Morning News Digest: Wednesday, December 10, 2008

Trenton gets ready to revisit ethics reform

Pushed to the back burner by the economic crisis, a package of ethics and campaign finance reforms proposed by Gov. Jon Corzine will finally be introduced in the Legislature in the next several weeks — but with some changes, top lawmakers said yesterday. (Claire Heininger, The Star-Ledger)

Christie: State has 'too much government'

Former U.S. Attorney Christopher J. Christie said yesterday that New Jersey has so much corruption because "we just have too much government." (Cynthia Burton, Philadelphia Inquirer)

State emergency care gets C+

When it comes to quality of care, New Jersey's emergency rooms are among the best in the nation. But with the rash of hospital closures in recent years, getting access to that care is becoming increasingly difficult, a study released yesterday found. (Angela Stewart, The Star-Ledger)

State offers twist on employee bonuses

The state is dangling new rewards for businesses that buck the recession by expanding or hiring new employees. (Claire Heininger, Newhouse News)

Menendez: State would benefit from stimulus package

New Jersey is well placed to benefit from any federal stimulus package approved in Washington D.C., Sen. Robert Menendez said today. (Hugh Morley, The Record)

Study finds shortcomings in public health preparations

A report by a public health watchdog that finds New Jersey ranks about the middle of the pack among states in being prepared to confront disease outbreaks, natural disasters, and bioterrorism is being questioned by the state Department of Health and Human Services. (Tom Hester, The Star-Ledger)

City sends out 64 layoff notices

TRENTON — Sixty-four city workers were informed yesterday they were being laid off, leading some to express shock, anguish and fear about the future. (Andrew Kitchenman, Trenton Times)

State voting machine fix put off once again

TRENTON — New Jerseyans would have to wait nearly two more years for retrofitted voting machines under a bill approved Monday by an Assembly committee. (Elise Young, The Record)

Mayor candidate Manzo's promise

Former state assemblyman and freeholder Louis Manzo hopes the fifth time's the charm. (Tom Shortell, The Jersey Journal)

Poverty foes get bad news from Corzine

Gov. Jon Corzine assured a roomful of anti-poverty activists yesterday that "their work is his work," but warned that without a federal economic stimulus package worth at least $700 billion to help states, the recession threatens the future of many New Jersey state programs and services. (Susan K. Livio, The Star-Ledger)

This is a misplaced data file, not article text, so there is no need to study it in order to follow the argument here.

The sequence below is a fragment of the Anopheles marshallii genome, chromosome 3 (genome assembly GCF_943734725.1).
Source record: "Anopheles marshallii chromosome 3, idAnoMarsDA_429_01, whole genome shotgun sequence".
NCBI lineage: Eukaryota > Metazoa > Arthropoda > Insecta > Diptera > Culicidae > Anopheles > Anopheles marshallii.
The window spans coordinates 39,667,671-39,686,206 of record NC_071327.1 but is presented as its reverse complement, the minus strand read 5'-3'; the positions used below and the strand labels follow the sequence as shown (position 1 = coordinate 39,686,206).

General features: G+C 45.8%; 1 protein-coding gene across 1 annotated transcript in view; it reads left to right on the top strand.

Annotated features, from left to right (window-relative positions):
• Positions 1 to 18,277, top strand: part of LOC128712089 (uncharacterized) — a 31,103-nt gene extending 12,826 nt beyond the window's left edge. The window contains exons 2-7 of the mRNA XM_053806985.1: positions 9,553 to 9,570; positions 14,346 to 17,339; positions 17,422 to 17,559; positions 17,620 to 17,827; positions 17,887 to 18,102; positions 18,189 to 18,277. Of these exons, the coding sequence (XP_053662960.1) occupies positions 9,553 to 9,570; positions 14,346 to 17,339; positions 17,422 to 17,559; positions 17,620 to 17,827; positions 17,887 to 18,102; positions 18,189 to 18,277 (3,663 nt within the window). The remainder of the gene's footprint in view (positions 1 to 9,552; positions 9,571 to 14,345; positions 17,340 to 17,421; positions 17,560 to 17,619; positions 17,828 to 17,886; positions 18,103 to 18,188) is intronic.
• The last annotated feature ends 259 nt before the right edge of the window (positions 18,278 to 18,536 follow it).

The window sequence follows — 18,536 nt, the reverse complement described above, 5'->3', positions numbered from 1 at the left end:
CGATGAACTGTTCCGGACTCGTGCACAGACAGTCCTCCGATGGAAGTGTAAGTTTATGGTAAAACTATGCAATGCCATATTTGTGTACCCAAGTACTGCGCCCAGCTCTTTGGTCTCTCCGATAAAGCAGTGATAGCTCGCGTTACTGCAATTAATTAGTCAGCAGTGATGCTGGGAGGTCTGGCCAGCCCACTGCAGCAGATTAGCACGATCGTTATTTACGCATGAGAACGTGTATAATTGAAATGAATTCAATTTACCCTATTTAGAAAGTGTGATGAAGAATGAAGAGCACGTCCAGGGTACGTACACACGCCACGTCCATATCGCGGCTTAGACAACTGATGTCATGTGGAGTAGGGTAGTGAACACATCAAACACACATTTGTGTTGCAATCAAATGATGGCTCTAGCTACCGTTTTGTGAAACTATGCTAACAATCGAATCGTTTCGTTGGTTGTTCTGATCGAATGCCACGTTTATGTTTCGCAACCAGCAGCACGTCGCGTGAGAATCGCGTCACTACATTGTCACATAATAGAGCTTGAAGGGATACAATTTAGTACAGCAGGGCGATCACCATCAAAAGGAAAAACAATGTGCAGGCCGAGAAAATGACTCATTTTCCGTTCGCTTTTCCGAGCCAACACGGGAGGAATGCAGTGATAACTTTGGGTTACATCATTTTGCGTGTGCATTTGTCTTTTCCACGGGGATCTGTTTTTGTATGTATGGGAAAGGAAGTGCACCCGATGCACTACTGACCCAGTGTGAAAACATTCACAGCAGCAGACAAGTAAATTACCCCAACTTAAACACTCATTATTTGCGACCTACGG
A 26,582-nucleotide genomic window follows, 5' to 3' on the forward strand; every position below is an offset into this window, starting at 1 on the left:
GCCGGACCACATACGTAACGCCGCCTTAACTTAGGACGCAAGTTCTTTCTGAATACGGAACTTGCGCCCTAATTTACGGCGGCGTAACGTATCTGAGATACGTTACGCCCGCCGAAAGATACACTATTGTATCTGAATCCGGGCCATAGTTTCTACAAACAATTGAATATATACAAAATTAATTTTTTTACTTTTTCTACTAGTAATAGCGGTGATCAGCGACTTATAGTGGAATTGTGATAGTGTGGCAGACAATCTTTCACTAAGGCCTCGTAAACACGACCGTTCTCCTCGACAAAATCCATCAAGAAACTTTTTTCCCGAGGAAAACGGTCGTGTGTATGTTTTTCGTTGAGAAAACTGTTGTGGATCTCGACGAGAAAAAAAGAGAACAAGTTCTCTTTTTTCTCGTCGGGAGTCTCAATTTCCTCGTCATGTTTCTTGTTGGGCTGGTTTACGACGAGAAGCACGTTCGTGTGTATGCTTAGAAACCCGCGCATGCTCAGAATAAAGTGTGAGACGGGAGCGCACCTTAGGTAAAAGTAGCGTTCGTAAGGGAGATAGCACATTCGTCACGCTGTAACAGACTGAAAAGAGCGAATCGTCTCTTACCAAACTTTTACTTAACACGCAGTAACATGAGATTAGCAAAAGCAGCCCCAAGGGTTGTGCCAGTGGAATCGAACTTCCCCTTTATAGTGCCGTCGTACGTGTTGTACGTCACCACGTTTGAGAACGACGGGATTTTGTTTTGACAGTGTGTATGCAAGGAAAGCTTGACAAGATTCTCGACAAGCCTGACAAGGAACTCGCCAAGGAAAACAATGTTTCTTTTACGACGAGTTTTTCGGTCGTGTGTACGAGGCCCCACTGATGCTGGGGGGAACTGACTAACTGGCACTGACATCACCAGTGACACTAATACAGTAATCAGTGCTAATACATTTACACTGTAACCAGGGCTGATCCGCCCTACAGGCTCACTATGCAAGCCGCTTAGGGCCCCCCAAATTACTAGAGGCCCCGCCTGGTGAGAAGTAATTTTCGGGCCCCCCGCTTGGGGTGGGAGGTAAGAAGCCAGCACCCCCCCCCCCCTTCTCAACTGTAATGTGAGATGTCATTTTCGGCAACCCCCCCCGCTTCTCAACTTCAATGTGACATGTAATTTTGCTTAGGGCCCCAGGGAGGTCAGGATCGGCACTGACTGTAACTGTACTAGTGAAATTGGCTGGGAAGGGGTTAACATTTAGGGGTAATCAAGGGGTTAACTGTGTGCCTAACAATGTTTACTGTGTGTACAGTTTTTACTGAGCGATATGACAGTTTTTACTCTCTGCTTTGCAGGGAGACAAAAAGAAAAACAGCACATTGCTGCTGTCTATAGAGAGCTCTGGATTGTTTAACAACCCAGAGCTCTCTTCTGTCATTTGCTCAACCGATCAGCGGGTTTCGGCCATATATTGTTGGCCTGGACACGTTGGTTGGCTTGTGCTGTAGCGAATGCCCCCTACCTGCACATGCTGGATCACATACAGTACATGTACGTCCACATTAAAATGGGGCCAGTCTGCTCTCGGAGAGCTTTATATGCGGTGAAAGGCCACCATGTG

State Supreme Court: Highlands Act is constitutional

Without comment, the court relied on the appellate court’s reasoning in affirming its decision involving a builder that had sought to put 26 homes on a 93-acre lot in Washington Township. It was the first case involving the four-year old state law restricting development in the 860,000-acre region decided by the state’s top court. (Colleen O'Dea, The Daily Record)

Morris freeholder announces run on assembly seat

BOONTON — Morris County Freeholder Doug Cabana will formally announce his candidacy for the District 25 Assembly seat on Jan. 13. (The Daily Record)

School referendums in four districts rejected, two others approved

Voters in Brielle in Monmouth County, and Stafford, Southern Regional, and Manchester school districts, all in Ocean County, have rejected their respective school referendums during a special election tonight, but voters in Lacey and Brick have given their approval to the improvement plans there. (Asbury Park Press)

Governor nominates Vineland attorney to Rowan board

TRENTON — Gov. Jon S. Corzine on Monday nominated Vineland attorney James J. Gruccio Sr. to another term on the Rowan University Board of Trustees. (The Daily Journal)

  Morning News Digest: Wednesday, December 10, 2008